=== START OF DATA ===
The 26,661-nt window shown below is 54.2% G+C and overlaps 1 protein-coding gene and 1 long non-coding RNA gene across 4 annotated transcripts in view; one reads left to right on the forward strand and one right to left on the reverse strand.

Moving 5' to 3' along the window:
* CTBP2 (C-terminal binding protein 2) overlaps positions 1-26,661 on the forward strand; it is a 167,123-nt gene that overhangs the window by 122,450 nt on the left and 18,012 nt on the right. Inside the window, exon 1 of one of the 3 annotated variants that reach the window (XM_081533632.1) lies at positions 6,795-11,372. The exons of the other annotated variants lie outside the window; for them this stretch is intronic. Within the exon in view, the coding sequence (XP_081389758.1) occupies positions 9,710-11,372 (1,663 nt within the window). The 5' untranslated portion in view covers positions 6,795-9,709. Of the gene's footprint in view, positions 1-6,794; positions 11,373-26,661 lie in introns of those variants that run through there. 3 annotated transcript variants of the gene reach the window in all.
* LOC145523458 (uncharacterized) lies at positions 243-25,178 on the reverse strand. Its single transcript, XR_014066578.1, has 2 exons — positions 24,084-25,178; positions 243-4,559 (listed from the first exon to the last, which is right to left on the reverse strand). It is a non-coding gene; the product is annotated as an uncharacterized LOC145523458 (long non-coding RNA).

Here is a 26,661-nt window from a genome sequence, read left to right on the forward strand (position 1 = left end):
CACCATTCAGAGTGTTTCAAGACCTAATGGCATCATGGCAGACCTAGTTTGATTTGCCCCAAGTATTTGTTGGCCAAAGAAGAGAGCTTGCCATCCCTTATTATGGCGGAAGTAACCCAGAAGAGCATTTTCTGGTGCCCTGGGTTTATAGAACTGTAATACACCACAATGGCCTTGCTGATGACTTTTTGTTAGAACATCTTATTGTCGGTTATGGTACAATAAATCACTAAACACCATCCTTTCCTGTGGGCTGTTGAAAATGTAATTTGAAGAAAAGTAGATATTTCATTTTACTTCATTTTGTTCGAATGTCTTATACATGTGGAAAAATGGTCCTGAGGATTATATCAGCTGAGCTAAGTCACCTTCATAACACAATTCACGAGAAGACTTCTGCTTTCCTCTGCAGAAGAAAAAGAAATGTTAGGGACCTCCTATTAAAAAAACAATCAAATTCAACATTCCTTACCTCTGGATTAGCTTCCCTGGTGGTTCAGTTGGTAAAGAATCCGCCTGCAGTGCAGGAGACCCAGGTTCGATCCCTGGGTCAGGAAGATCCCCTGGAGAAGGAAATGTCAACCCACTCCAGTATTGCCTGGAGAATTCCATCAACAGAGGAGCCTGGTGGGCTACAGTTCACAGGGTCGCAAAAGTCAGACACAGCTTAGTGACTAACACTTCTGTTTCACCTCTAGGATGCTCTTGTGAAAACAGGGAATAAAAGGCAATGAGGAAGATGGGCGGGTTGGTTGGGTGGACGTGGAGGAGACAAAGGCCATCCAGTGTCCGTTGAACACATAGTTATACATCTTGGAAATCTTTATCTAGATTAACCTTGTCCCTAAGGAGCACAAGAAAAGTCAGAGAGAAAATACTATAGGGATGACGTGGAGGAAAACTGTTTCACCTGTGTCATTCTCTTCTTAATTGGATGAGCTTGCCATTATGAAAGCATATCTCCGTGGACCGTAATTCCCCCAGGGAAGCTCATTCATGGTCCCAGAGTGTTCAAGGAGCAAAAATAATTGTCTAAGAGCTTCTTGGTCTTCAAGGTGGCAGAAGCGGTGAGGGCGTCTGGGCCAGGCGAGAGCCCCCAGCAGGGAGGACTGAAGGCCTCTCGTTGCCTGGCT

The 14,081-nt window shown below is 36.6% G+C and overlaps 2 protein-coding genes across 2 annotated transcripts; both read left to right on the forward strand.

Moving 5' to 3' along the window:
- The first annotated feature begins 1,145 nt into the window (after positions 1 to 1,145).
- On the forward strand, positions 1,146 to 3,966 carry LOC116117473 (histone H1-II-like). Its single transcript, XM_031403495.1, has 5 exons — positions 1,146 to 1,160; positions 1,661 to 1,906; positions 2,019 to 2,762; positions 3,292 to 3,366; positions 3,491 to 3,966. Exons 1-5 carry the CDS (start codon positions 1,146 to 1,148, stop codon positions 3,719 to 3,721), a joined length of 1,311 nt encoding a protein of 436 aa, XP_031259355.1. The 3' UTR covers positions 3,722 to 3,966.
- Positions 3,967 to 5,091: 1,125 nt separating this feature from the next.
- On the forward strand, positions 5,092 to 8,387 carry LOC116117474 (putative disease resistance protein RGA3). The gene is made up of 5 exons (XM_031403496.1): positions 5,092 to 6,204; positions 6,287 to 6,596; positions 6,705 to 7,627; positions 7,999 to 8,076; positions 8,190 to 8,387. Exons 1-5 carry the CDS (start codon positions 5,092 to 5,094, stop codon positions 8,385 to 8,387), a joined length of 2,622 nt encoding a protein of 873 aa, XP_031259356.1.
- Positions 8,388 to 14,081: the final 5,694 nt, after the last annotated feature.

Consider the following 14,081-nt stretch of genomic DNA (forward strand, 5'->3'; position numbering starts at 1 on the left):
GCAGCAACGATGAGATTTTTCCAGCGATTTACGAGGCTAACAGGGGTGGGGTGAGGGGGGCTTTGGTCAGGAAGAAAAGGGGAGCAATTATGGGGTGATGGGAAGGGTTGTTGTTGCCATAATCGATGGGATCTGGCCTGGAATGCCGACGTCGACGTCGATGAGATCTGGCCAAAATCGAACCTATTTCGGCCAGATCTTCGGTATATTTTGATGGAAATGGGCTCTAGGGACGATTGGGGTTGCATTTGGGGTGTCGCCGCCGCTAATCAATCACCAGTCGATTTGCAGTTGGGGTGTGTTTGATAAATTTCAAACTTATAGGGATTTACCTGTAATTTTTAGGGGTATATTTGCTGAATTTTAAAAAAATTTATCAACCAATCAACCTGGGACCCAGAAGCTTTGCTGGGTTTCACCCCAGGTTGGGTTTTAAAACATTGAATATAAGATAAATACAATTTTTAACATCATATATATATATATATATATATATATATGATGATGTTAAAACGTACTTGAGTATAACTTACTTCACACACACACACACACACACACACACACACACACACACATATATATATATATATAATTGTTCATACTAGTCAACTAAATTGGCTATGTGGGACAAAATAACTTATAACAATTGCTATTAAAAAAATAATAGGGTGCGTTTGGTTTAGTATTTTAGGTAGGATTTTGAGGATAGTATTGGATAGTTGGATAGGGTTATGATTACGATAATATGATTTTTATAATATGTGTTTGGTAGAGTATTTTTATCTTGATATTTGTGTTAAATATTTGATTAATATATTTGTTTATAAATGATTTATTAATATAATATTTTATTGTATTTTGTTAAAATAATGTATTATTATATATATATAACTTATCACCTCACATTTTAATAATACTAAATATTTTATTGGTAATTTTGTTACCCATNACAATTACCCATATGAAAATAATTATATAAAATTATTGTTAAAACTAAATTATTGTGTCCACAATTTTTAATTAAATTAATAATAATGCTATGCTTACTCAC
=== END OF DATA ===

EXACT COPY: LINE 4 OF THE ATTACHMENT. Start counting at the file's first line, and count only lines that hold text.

* LOC145523458 (uncharacterized) lies at positions 243-25,178 on the reverse strand. Its single transcript, XR_014066578.1, has 2 exons — positions 24,084-25,178; positions 243-4,559 (listed from the first exon to the last, which is right to left on the reverse strand). It is a non-coding gene; the product is annotated as an uncharacterized LOC145523458 (long non-coding RNA).